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Plastic Menace - A brief Overview

The world is focused on climate change. No wonders why.

  • Global temperatures have risen by 1 C in the past century.

  • The year 2020 was scorching, with an average temperature of 0.98 C higher than the 20th-century average

  • Seven warmest years on record have occurred since 2014

We are headed towards a catastrophe. Unfortunately, those facts, sobering as they are, tend to push into the background a more immediate problem – the menace of plastics. The world is literally drowning in plastic waste. Landfills are overflowing with discarded bottles, shrink wraps, and empty containers of every size and shape. In South Africa, plastic bags flapping in the wind are so ubiquitous that they have been dubbed as “national flower”. It’s not a disaster in the making, but a disaster that is happening. How can we overcome our reliance on plastic and shift to more sustainable materials? At Hemp Foundation, we choose to obsess over this question. And we’re close to finding the answer.

The Triumph of Plastics – a Brief Timeline

  • The first-ever plastic was a material known as Parkesine developed by Alexander Parkes in 1862.

  • In 1907, the first commercially successful plastic was invented by Dr. Leo Baekeland and called Bakelite.

  • In 1920, the German chemist Hermann Staudinger proved the existence of macromolecules, commonly known as polymers. Plastics are a type of polymer.

  • From the mid-1930s, the race for new materials led to the development of several varieties of plastics, including polyethylene, polystyrene, and nylon. The war in 1939 proved to be a catalyst for research.

  • After the war polyester was invented, the first synthetic fabric material.

  • By the late 1960s, plastics began to replace metal on a large scale. The use of plastics for everyday objects became the norm—bins, buckets, bags. Plastic was adopted by the automobile industry in a big way since it reduced vehicle weight and hence fuel consumption.

  • Plastic also became the de facto packaging material with high and low-density polyethylene (HDPE and LDPE) completely replacing paper for wrapping.

Rapid growth in plastic production began in the 1950s.

  • In 1954, only 3 million tons were produced.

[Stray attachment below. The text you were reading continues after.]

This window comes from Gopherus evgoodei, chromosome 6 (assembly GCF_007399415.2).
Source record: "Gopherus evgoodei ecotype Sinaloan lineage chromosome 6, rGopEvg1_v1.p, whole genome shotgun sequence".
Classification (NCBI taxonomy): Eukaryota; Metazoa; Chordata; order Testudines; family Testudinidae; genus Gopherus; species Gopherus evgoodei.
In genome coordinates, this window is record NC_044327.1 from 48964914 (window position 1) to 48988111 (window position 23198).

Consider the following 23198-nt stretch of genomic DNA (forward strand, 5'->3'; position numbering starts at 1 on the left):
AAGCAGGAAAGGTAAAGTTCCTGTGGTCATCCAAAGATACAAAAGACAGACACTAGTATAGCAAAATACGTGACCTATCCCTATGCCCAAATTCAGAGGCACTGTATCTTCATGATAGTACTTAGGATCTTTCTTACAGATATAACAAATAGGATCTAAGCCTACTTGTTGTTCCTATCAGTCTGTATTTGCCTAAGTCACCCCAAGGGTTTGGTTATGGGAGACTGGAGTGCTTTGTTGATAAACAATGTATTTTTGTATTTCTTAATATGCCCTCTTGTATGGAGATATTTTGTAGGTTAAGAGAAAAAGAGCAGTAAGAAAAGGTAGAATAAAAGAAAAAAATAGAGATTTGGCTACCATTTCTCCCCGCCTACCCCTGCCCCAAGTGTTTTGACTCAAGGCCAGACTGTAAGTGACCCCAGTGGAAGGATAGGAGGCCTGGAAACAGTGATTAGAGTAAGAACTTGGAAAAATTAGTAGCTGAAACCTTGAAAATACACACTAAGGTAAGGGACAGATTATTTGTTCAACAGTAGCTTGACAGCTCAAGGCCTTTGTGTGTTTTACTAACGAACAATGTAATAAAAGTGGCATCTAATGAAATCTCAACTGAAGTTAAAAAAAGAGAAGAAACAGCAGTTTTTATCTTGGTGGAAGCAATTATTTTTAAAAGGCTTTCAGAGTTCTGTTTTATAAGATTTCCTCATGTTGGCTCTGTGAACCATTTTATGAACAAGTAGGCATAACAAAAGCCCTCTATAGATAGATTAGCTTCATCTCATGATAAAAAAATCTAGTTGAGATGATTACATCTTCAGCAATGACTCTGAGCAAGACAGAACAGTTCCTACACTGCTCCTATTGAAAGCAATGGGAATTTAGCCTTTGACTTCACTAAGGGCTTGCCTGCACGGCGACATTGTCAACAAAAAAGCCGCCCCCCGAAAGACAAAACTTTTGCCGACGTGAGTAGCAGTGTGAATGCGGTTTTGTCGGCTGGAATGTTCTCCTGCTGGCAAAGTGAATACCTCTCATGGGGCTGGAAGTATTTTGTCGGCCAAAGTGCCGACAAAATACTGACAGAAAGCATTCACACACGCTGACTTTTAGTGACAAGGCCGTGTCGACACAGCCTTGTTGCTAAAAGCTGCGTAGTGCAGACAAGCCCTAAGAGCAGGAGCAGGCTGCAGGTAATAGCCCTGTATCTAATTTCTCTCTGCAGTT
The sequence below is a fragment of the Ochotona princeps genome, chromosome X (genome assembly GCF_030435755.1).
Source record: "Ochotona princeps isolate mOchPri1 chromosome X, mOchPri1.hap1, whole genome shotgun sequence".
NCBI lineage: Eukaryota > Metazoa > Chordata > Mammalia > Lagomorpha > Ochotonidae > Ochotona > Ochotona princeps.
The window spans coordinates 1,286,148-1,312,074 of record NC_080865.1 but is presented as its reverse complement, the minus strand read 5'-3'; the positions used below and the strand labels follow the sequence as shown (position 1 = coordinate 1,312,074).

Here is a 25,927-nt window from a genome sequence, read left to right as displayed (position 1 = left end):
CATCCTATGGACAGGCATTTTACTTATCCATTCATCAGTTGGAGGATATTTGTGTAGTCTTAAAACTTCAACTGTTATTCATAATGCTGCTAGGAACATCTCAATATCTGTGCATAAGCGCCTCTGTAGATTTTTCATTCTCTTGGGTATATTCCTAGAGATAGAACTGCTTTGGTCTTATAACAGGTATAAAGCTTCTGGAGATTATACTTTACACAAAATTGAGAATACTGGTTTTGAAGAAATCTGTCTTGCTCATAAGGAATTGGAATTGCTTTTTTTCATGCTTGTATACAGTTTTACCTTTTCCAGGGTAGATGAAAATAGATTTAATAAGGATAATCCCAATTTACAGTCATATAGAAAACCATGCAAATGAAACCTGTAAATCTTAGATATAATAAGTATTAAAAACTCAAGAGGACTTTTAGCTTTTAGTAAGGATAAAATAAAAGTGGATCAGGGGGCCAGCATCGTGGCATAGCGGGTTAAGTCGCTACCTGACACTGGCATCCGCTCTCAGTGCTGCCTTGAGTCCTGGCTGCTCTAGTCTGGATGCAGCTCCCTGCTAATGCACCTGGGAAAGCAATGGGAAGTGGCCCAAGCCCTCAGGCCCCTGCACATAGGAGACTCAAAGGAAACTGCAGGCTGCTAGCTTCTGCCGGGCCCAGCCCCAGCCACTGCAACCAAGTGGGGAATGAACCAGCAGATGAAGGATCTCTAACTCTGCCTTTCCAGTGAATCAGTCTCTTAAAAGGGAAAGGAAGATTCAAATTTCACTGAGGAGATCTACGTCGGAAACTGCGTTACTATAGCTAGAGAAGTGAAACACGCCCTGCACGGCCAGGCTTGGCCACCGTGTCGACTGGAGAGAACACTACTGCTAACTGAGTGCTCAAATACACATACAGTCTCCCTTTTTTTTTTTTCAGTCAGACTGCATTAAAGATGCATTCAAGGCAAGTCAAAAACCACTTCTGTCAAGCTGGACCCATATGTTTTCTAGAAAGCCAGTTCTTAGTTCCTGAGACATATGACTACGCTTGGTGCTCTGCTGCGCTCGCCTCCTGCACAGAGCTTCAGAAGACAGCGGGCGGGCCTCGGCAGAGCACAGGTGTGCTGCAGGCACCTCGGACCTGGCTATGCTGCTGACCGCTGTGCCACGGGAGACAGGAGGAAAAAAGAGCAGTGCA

• In a decade it had jumped to 15 million tons, a rise of 500%.

  • It crossed 100 million tons in 1987. The peak was 381 million tons in 2015 and it has currently scaled back slightly to 367 million tons.

A startling fact that does not get much attention: From 1950 to the present, 8.3 billion tons have been produced. There are 7.9 billion humans, and thus there is at least a ton of plastic out there for each of us.

The Rising Menace of Plastic Pollution

  • Though very useful, the continued use of plastic is an unmitigated disaster.

  • Plastic waste is choking the world.

  • The problem is that plastic does not degrade easily unless we apply UV light on the surface. All the 8 billion tons produced are somewhere, almost intact.

  • The chemical structure of plastic molecules makes them slow to degrade. Some estimate that a plastic bottle takes between 500 and 1000 years to decay.

  • Between one and eight million tons of plastics enter the oceans every year. Researchers have estimated that there are about 86 million tons of plastic floating around the world. By 2050, there might be more plastic than fish in the sea. Sounds scary? The reality would be far worse than expected.

Single-use Plastic Products – the Most Common Source of Plastic Pollution

Single-use plastic products (SUPPs) are the worst culprit. It is plastic designed to be thrown away after using it once.

1. Plastic shopping bags

Cheap and strong, plastic shopping bags are everywhere. Luxury stores or the neighborhood grocer all use it with equal gusto.

Plastic bags are made from thin sheets of polyethylene with a width of 40 to 150 microns. The thinner variation is known as a single-use bag. They lose shape as soon as they are used and cannot be reused.

Single-use bags choke the sewage system and create visual pollution. They are popular in less developed nations such as South Africa and India because of their low cost. There have been repeated attempts to ban them but to no avail.

2. PET bottles

Bottles made of Polyethylene Terephthalate, or PET, are used for selling water and soda. In the USA 29 billion bottles of packaged water are sold every year. Only one in six gets recycled.

The result? American landfills contain at least 2 million tons of empty water bottles. Since plastic is made from hydrocarbons, their decay causes harmful substances to leach into the ground.

Moreover, it takes a lot of energy to produce PET. Each bottle of water requires energy equal to a quarter of its volume in oil!

Disposables such as shaving cartridges, face masks, and diapers compound the problem.

The Great Pacific Garbage Patch—an Unfolding Tragedy of Biblical Proportions

The Great Pacific Garbage Patch is located between California and Hawaii Islands. At 1.6 million square kilometers, it is larger than Mongolia.

The gyre formed by California Current, North Equatorial Current, North Pacific Current, and Kuroshio rotates clockwise and covers an area of 20 million square kilometers.

The gyre has drawn in plastic trash from Japan, East Asia, South America, and North America. It was first witnessed in 1987 by a yachtsman, Charles Moore, sailing across the Pacific. He drew the attention of the scientific community to the problem.

A Dutch environmental organization, The Ocean Cleanup, has developed a system with two ships and an 800-meter-long containment boom between them to clean the trash. With each haul, it captures about 500 tons of plastics.

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